Governments continued their work to negotiate and draft an agreement to strengthen global pandemic prevention, preparedness and response to prevent a repeat of the health, social and economic impacts that were caused by the COVID-19 pandemic.
This seventh meeting of the Intergovernmental Negotiating Body (INB) ended on 6 December 2023 at the World Health Organization (WHO) headquarters in Geneva. Over two sessions, running from 6–10 November and 4–6 December, governments completed the review of the pandemic agreement negotiating text presented by the Member State-appointed Bureau of the INB.
Delegations from WHO Member States discussed a wide range of critical elements, including pandemic and public health surveillance, One Health and boosting pandemic preparedness, readiness and resilience in countries.
Equity and the right to health are among the guiding principles of the draft text of the proposed pandemic agreement under discussion. In this light, governments discussed the sustainable production of pandemic-related products; the transfer of technology and know-how to produce such items; and a multilateral system for access to pathogens and the sharing of benefits derived from them, such as vaccines and other pandemic-related products, to support prevention, preparedness and response.
Among other topics considered by Member States were the transfer to developing countries of technical and scientific expertise, and technology support, and sustainable financing to strengthen pandemic prevention, preparedness and response.
During the meeting, the challenge posed by the torrent of fake news, and disinformation and misinformation, directed at the pandemic agreement negotiations, was raised by the WHO Director-General, including on the false claim that any agreement would result in countries ceding sovereignty to WHO.
The draft pandemic agreement text, which is the basis for the negotiations, reaffirms the principle of sovereignty of States Parties in addressing public health matters, and that States have, in accordance with the Charter of the United Nations and the general principles of international law, the sovereign right to legislate and to implement legislation in pursuance of their health policies.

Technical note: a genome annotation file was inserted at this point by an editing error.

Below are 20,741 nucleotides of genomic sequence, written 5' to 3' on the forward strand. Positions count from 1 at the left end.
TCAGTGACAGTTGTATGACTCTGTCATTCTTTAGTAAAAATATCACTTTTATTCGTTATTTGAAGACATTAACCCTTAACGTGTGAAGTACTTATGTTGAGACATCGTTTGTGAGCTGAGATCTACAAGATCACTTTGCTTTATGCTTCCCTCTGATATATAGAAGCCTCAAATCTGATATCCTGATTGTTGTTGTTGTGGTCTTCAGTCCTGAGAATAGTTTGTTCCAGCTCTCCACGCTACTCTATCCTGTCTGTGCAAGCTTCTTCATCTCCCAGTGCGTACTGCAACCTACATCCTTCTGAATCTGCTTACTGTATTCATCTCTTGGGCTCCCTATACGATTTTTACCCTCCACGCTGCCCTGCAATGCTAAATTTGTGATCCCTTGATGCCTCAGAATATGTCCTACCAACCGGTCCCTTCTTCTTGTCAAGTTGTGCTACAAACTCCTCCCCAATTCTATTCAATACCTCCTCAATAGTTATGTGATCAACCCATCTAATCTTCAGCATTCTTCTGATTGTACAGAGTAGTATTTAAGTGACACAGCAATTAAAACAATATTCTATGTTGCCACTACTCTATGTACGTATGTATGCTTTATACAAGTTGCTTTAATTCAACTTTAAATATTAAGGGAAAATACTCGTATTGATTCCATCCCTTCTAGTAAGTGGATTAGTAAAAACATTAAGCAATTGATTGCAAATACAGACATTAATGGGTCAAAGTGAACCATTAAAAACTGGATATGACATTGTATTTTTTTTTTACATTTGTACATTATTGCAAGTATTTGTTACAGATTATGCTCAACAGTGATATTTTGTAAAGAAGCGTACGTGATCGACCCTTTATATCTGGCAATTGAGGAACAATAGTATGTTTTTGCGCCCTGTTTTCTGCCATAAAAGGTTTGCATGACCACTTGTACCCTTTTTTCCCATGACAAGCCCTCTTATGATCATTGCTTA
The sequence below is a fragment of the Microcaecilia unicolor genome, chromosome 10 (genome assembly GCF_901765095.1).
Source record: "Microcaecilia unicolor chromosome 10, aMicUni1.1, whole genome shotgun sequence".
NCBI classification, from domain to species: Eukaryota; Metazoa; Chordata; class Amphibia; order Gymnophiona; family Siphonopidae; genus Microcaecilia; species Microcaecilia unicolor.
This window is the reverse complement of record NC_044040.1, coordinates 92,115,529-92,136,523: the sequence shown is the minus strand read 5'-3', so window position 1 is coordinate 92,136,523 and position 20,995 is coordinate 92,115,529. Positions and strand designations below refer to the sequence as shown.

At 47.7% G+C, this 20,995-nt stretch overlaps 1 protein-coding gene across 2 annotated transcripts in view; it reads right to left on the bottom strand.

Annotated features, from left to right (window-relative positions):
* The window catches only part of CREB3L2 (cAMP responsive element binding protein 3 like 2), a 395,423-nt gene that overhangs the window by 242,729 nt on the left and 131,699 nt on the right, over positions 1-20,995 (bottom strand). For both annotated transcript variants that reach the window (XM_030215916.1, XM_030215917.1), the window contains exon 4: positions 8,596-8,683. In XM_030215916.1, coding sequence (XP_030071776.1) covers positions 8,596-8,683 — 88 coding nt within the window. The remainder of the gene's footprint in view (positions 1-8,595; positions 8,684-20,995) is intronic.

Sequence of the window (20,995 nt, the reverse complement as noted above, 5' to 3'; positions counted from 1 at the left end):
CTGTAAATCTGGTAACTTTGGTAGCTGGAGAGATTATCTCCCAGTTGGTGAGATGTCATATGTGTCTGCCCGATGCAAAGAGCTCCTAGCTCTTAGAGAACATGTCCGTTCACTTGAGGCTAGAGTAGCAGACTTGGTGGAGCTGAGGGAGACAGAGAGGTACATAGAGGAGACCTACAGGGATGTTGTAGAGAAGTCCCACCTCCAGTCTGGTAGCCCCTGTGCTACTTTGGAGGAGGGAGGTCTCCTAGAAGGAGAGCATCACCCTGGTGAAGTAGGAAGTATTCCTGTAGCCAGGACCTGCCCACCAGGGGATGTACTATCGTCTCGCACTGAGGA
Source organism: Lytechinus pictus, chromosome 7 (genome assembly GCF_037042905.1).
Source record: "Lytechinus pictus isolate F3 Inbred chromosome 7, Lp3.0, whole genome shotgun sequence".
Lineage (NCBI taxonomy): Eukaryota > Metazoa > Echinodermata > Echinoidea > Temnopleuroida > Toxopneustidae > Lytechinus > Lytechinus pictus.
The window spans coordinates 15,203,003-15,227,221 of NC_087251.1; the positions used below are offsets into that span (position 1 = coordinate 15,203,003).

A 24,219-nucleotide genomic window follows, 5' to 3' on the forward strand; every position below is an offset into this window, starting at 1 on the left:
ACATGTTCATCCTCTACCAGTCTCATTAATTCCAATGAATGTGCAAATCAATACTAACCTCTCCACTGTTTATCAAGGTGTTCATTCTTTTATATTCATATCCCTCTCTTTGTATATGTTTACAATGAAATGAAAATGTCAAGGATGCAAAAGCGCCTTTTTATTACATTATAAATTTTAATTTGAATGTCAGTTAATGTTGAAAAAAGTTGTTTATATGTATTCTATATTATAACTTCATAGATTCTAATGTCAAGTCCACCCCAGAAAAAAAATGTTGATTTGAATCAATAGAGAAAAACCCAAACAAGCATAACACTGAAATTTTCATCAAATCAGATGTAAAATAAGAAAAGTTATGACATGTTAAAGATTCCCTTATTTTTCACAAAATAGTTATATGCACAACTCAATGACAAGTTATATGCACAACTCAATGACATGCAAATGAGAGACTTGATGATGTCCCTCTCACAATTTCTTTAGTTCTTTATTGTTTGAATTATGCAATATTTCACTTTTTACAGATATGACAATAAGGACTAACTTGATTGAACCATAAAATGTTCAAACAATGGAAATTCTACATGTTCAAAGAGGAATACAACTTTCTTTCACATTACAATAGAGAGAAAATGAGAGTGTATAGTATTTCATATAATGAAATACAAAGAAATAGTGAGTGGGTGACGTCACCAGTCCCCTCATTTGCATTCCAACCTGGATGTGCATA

To accelerate its progress, the INB established four drafting subgroups led by the INB Bureau Vice Chairs, and co-facilitated by Member States, to consider the proposed articles on each topic. The INB recommended subgroups continue holding informal discussions with Member States and propose text for their respective articles by 15 January 2024 for consideration at the eighth INB meeting to be held from 19 February–1 March 2024. The ninth will take place from 18–28 March 2024.
The meeting was led by INB Co-Chairs Mr Roland Driece of the Netherlands and Ms Precious Matsoso of South Africa, and Vice-Chairs Ambassador Tovar da Silva Nunes of Brazil, Ambassador Amr Ramadan of Egypt, Ambassador Kozo Honsei of Japan, and Dr Viroj Tangcharoensathien of Thailand. Ambassador Ramadan has replaced Mr Ahmed Salama Soliman of Egypt, whose contribution to the process was recognized by the INB.
The INB was established in December 2021 at a special session of the World Health Assembly, and was tasked with organizing a series of meetings to negotiate a convention, agreement or other international instrument under WHO’s Constitution to strengthen pandemic prevention, preparedness and response.
The INB’s work to negotiate a pandemic agreement is based on the principles of inclusiveness, transparency, efficiency, Member State leadership and consensus. Governments lead the discussions on the pandemic agreement process and are currently expected to decide on any text at the next World Health Assembly in May 2024. WHO staff serve as the Secretariat to these discussions, supporting countries in their work, but do not participate in decision-making.
In parallel with the pandemic agreement process, governments are also negotiating amendments to the International Health Regulations (IHR). The latest meeting began on 7 December 2023; the proposed amendments are scheduled for consideration and adoption at the next World Health Assembly.
The IHR set out agreed approaches and obligations for countries to prepare for, and respond to, disease outbreaks and other acute public health risks. The proposed amendments come in response to the challenges posed by the COVID-19 pandemic.